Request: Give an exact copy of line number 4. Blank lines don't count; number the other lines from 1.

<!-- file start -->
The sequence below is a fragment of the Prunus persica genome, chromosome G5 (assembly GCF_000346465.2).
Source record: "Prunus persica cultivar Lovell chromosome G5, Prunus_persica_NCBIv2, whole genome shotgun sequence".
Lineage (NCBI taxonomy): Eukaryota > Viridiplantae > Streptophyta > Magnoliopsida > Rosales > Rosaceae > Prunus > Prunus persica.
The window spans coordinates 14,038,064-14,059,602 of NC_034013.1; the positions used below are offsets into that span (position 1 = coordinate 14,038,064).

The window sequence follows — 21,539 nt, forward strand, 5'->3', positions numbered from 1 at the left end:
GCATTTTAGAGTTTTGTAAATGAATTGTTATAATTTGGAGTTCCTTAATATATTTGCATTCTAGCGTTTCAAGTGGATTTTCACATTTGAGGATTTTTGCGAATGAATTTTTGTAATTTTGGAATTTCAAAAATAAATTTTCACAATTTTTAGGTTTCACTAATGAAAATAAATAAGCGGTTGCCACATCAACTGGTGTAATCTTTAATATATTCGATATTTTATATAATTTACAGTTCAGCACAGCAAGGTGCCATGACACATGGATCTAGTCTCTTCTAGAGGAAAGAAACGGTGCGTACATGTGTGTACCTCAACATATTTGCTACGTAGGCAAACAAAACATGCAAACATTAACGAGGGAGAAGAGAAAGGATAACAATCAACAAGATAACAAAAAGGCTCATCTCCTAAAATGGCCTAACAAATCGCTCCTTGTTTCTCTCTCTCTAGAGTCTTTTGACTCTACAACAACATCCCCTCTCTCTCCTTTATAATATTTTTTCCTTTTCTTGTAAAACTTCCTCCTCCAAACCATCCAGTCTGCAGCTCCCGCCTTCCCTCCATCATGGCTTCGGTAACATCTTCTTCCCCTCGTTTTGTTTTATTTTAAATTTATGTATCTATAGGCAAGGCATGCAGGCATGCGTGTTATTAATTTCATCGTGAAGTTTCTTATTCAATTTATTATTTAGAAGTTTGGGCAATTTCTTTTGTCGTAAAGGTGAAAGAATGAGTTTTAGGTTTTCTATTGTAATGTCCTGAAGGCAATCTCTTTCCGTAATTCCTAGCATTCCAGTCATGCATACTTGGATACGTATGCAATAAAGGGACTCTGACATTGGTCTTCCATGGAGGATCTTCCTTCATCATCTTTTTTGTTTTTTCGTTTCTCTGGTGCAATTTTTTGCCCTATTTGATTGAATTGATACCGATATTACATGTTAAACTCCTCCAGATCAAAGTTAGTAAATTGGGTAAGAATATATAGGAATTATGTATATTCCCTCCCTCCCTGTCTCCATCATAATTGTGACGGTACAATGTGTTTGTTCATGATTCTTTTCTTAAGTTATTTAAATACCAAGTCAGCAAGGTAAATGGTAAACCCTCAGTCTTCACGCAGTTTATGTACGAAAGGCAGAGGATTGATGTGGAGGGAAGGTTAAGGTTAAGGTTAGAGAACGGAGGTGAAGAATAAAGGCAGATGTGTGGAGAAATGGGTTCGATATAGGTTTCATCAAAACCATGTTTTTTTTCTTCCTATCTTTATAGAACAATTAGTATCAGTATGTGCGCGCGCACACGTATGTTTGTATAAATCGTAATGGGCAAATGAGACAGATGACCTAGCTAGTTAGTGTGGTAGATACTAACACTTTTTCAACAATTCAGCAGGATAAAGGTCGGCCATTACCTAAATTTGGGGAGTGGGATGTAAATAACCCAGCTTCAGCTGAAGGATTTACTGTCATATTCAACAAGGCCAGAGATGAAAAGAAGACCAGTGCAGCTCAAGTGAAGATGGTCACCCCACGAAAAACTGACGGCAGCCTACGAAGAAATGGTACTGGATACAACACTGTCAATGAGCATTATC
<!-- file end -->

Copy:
The window spans coordinates 14,038,064-14,059,602 of NC_034013.1; the positions used below are offsets into that span (position 1 = coordinate 14,038,064).